Digital Asset Management DAM Solutions

Digital Asset Management DAM Solutions

By Jing Wang –

People First, Technology Second

Technology is a seductive thing: the beautiful bells and whistles of a DAM can promise a revolutionary way people do business and the compelling advantages it brings to organisation…Reality is, however, another story.

In reality DAM is just a tool, a cloud system, an online repository; without active use by users who understand and champion the system, the magical DAM can too easily become another piece of junk among other abandoned software that fails to deliver the promising, but unrealistic goals. In other words, if the people don’t use it, DAM becomes a wasted “book pile”.

DAMEvery organisation adopting DAM hopes for a big ROI with their DAM system, but there is often great frustration with the people part of the equation. CMSWire posted an interesting poll about “What is your biggest DAM challenge?”

Usability and user adoption of the system, fall out as No. 1 and 2.

Implementing and deploying a corporate DAM solution for its users is a complex art. In reality, it requires a focus on the users and their psychology, rather than on the financial and technical requirements of the DAM system. This blog aims to shed some light on a smooth and engaging user adoption of a DAM solution – core DAM services that ICP delivers to our clients.

Change Management
Every organisation has different business workflows – which we call “habit loops”. When organisations look to adopt new technology for a rich media management solution, DAM is the change agent that breaks the “old habit loop” for both business and users.
DAM changes the way we understand what an asset is (e.g. digital and physical) and how its value may be transcended throughout all layers of the organisation. As soon as we begin implementing and operating a DAM, we often start by dealing with the people and process – two key fundamental elements in turning a DAM system into a real DAM solution.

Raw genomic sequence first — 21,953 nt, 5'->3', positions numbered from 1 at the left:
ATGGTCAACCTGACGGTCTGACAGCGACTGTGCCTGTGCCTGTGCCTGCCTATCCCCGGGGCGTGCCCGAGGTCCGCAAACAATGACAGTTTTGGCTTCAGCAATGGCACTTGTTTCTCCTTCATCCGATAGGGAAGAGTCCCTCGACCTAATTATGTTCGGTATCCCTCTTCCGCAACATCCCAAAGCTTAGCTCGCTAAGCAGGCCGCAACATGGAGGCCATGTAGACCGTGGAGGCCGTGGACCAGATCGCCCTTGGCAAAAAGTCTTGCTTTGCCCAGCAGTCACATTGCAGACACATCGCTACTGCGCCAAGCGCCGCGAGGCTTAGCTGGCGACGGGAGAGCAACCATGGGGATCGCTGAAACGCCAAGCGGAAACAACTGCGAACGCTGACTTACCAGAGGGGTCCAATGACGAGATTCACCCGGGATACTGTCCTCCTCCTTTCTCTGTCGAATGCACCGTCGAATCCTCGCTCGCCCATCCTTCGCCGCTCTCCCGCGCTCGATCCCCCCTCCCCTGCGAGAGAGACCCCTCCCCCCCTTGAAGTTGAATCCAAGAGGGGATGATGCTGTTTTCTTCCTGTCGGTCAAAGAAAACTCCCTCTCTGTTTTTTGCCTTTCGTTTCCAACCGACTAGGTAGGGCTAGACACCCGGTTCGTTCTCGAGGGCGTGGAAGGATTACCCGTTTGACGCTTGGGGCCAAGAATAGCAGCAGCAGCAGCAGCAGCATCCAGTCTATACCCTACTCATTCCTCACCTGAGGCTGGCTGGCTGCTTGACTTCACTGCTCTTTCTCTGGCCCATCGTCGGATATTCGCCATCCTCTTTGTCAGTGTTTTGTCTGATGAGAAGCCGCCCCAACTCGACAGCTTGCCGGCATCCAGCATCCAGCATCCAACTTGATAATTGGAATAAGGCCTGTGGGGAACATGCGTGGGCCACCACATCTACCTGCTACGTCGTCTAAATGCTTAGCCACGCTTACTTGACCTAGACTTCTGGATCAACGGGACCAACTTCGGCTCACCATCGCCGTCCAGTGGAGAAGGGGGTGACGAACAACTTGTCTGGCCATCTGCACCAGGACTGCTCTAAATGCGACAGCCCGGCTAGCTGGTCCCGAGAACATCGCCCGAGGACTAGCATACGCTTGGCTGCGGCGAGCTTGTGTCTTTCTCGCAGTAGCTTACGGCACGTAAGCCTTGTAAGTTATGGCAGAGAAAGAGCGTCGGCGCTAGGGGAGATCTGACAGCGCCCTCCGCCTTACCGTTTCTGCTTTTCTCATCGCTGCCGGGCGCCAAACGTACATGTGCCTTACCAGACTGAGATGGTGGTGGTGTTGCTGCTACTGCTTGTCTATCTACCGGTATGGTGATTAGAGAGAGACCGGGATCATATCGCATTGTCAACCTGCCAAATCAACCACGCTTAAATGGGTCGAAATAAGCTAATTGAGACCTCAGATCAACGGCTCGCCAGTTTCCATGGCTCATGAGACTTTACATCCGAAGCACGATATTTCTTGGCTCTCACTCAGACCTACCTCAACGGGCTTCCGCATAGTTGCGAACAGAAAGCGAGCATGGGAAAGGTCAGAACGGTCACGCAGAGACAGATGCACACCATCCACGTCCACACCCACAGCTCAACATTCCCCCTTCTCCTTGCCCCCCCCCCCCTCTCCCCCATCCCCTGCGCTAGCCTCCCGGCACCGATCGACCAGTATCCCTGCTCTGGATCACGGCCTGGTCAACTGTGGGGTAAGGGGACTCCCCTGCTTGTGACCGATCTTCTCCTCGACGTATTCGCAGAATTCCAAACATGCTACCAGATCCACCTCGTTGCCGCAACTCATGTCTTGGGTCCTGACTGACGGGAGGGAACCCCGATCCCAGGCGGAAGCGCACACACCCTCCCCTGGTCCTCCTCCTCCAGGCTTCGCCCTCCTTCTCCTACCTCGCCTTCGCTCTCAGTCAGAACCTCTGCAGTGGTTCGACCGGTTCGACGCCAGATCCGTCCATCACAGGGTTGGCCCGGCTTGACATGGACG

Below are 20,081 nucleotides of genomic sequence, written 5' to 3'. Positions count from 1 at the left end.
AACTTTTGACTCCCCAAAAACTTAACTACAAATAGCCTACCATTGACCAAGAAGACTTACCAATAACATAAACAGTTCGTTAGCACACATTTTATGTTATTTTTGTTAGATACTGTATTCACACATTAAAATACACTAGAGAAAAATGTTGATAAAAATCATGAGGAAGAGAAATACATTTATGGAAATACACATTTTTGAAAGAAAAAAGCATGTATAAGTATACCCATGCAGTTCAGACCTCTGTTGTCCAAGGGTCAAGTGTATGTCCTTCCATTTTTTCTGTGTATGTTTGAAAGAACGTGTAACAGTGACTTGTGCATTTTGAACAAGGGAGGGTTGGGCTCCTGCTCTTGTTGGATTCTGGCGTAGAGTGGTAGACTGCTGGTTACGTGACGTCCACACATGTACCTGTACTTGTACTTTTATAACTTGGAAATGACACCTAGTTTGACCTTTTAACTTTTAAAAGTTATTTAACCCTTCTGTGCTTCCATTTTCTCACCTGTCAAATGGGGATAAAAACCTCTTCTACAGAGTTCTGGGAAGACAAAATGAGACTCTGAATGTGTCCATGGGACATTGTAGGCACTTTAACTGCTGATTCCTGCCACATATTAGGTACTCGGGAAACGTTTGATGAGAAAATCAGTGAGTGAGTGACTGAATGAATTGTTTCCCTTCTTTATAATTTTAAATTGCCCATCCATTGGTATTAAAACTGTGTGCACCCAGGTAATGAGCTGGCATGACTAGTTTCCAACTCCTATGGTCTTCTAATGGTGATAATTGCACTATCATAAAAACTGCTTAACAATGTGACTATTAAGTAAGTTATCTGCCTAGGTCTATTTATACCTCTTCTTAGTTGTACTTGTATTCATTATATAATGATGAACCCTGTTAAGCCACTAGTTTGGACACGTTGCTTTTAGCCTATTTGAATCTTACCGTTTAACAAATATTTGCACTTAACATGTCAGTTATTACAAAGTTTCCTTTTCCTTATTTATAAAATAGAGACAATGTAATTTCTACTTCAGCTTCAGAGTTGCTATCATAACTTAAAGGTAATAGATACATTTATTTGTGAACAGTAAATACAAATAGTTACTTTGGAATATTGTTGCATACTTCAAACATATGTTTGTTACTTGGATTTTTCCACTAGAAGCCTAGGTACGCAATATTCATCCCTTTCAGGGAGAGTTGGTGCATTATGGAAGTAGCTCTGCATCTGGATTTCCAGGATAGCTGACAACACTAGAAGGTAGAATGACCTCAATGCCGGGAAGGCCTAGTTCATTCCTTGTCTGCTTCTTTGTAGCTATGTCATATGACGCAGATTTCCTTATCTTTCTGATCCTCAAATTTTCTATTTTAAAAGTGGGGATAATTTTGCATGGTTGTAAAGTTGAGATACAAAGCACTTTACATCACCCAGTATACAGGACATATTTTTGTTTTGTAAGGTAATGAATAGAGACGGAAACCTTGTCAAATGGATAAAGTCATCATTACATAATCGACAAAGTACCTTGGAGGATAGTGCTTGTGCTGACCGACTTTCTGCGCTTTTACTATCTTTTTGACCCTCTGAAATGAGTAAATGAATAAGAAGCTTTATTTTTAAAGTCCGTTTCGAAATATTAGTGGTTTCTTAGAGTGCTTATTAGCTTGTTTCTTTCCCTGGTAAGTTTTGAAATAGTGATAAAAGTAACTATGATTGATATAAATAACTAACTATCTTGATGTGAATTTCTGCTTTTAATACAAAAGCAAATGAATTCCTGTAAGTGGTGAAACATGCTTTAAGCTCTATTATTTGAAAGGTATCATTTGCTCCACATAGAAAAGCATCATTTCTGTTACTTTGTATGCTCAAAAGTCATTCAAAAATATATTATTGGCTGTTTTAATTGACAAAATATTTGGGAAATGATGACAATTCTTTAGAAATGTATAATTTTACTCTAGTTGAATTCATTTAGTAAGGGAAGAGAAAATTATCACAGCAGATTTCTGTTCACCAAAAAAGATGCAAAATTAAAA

So what could these changes with a DAM solution look like?

Get Users on Board
Users are the key to a successful DAM, however, they don’t love change and are bound by their habits, unaware that their unconscious desire for old, familiar patterns may be hurting their chances of better results and thus, better adoption of the DAM.

Here are some best practices for getting users on board.

On-going Training. Even though DAM systems are intuitive, a comprehensive, quality training program that ensures users understand the functional rules and feature sets and facilitates them to do their day-to-day job in a DAM-enabled world – which results in higher user adoption. A well designed and delivered training program should:

  • Incorporate different levels of system knowledge and target different user groups. For example, we organise and deliver general training covering DAM basics (when bringing new users on board), advanced training (when introducing system updates and enhanced features) and engagement training (when working with key users and their groups for a specific marketing campaign).
  • Focus on the custom workflow and business scenario (in cases where the system is customised to a specific use case scenario, e.g. eCommerce).

Identify power (key) users and empower them. Some users have the ability to adjust “old” habits relatively easy and are able to incorporate the functions needed to coexist peacefully with a DAM. These users (depending on their role and involvement with the DAM) are the primary drivers of any business changes in their organisation and will become key users of the DAM to help evangelise wider adoption of the system amongst their peers.

Some best practices for getting key users involved and connected to DAM:

  • Give advanced permission to access assets, validate contents, and modify metadata, etc.
    Invite them for a UAT (User Acceptance Test) of enhanced functionalities and features, so that their feedback is heard.
  • Arrange periodic review meetings with key users to hear their concerns and requirements. In our experience, this is key in taking the initiative, allowing issues to be identified and addressed quickly.
  • Be their DAM consultant. Be “their guy” who understands their internal workflows around how the DAM is used. Guide your DAM stakeholders by recommending specific features and customised workarounds to help them cope with their business changes.

Engage users by talking to DAM people (librarians), not the system. Changing user behaviour loops requires finesse in user support – this comes from a great team of DAM librarians who speak the language of our users, stays benefits-focused, and “sell” what our user needs rather than what we know. The key message we deliver to our users is “When in doubt, ask a librarian!”